Accounting for Law
Employment & Labour

An end to legislated age discrimination?

By Nicole Simes

Employees in Ontario are retiring later than ever. Life expectancies have consistently risen and people now work into their sixties and seventies in order to support themselves as they live into their eighties and nineties. Gone are the days of “Freedom 55.”

Older employees are not, however, often receiving the same benefit coverage as their younger counterparts. Age discrimination is legislated in Ontario. The Human Rights Code in conjunction with the Employment Standards Act provides that employers are legally allowed to cut-off and/or modify benefits such as health and dental plans, life and disability insurance, and pension plans of employees over the age of 65. Without private coverage, Canadians over the age of 65 can expect to spend $5,391 out-of-pocket a year on medical costs, which are on the rise, according to the 2014 BMO Wealth Institute Report.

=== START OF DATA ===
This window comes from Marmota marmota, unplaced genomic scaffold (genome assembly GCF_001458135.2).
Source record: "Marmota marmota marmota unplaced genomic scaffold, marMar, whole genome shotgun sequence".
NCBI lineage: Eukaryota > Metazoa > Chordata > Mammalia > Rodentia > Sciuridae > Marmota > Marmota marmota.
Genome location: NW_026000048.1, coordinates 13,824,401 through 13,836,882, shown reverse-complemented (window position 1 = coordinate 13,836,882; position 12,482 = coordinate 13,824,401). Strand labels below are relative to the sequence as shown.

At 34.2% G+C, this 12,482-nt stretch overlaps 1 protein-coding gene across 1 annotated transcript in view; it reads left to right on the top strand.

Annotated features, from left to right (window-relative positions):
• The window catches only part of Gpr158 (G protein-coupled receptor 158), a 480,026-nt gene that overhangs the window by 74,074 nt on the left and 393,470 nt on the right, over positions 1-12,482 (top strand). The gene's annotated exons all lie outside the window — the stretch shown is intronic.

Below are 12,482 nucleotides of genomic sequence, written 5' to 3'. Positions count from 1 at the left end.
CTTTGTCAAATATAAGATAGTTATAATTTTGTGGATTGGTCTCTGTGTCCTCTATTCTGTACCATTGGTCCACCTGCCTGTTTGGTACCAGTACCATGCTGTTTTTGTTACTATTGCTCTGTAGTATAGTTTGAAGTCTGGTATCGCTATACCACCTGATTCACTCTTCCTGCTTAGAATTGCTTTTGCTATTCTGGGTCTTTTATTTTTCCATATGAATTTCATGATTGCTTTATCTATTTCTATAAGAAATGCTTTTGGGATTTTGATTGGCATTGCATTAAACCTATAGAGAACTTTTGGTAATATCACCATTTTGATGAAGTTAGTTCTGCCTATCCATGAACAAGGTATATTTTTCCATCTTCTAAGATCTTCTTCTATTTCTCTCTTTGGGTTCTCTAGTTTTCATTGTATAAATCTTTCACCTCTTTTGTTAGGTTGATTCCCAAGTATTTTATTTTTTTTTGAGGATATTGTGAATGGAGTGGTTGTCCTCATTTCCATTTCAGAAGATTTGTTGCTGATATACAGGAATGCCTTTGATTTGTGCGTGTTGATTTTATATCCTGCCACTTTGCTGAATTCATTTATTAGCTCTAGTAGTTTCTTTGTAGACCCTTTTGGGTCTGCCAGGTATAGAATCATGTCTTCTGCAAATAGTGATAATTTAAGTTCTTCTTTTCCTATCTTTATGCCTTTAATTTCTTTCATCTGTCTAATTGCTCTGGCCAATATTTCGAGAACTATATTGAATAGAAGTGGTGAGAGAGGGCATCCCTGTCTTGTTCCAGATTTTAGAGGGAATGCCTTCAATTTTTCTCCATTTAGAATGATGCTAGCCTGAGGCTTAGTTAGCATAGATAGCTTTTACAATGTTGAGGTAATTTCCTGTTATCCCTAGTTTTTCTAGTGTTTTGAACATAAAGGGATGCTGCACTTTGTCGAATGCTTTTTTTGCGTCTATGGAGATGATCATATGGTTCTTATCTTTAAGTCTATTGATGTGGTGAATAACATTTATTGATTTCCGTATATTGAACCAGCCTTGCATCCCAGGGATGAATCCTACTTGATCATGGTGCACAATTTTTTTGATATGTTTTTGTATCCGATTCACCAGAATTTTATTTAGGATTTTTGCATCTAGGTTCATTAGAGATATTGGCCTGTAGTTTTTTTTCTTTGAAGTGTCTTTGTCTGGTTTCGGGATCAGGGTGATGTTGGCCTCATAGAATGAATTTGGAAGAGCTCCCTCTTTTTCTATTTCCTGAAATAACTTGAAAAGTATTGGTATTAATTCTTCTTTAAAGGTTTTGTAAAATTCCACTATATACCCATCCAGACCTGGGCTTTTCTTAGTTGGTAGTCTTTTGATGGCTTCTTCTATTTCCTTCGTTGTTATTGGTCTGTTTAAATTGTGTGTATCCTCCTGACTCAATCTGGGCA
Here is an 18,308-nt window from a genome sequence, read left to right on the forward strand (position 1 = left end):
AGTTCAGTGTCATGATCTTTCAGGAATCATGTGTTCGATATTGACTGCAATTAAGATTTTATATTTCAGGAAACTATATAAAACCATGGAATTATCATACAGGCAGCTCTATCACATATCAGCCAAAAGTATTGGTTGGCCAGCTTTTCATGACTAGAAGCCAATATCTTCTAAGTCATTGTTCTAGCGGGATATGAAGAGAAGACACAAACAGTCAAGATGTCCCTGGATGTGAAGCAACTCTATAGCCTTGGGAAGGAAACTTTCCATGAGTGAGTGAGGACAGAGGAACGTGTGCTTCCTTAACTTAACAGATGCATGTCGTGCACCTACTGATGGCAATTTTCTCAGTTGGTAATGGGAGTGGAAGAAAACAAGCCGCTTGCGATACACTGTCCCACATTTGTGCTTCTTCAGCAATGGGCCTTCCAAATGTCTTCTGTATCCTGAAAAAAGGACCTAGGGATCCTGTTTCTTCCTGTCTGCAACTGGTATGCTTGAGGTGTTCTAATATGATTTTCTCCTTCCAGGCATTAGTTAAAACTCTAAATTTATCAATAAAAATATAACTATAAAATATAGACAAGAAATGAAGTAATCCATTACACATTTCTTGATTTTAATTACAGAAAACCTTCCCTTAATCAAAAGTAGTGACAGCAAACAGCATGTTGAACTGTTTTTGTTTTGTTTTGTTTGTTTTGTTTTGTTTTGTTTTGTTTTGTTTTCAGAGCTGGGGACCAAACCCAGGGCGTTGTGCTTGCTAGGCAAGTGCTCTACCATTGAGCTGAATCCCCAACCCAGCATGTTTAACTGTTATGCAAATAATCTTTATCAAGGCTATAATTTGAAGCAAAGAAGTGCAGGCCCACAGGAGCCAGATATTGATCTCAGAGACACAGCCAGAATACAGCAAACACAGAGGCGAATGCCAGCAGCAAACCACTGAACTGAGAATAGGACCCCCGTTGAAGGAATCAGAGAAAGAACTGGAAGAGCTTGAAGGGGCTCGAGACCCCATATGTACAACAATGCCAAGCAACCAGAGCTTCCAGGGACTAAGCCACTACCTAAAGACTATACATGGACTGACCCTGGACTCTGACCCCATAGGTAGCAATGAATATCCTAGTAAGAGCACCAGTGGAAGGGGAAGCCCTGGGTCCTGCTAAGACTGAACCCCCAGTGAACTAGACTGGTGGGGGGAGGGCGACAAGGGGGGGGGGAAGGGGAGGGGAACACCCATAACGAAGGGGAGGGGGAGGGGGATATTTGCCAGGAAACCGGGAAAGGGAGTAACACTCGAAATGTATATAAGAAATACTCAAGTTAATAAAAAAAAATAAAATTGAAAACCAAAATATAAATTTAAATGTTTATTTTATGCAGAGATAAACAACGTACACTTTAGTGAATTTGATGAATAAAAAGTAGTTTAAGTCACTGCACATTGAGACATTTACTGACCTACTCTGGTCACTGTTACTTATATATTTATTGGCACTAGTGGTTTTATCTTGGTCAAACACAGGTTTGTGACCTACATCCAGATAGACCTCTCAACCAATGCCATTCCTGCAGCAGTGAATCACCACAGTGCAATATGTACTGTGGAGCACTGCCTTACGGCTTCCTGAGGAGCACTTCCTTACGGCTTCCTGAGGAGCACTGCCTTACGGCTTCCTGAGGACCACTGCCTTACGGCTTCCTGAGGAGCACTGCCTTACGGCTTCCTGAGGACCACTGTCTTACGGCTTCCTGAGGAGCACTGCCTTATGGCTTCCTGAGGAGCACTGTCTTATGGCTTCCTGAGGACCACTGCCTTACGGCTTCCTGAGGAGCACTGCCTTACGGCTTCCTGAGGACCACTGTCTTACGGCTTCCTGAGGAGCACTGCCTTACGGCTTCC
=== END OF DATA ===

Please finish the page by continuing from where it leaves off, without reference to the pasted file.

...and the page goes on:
A recent landmark ruling, however, successfully challenged this aspect of the Code. In this casethe Human Rights Tribunal ruled that this section of the Code discriminates against able, qualified, and willing older workers. It also ruled that this section in the legislation was based on faulty information. It is financially viable for most employers to continue employee benefits until the age of 79.

Lessons

While the ruling does not change the legislation, it is a complete game-changer for the many older working employees who rely on their employers for benefits. Older workers now have an opening to claim discrimination if their employers cut off benefits at age 65.

Employees should review all benefits plans and talk to their employer to discuss continuing benefits past the age of 65. If an employer refuses, the employee can bring a human rights claim.

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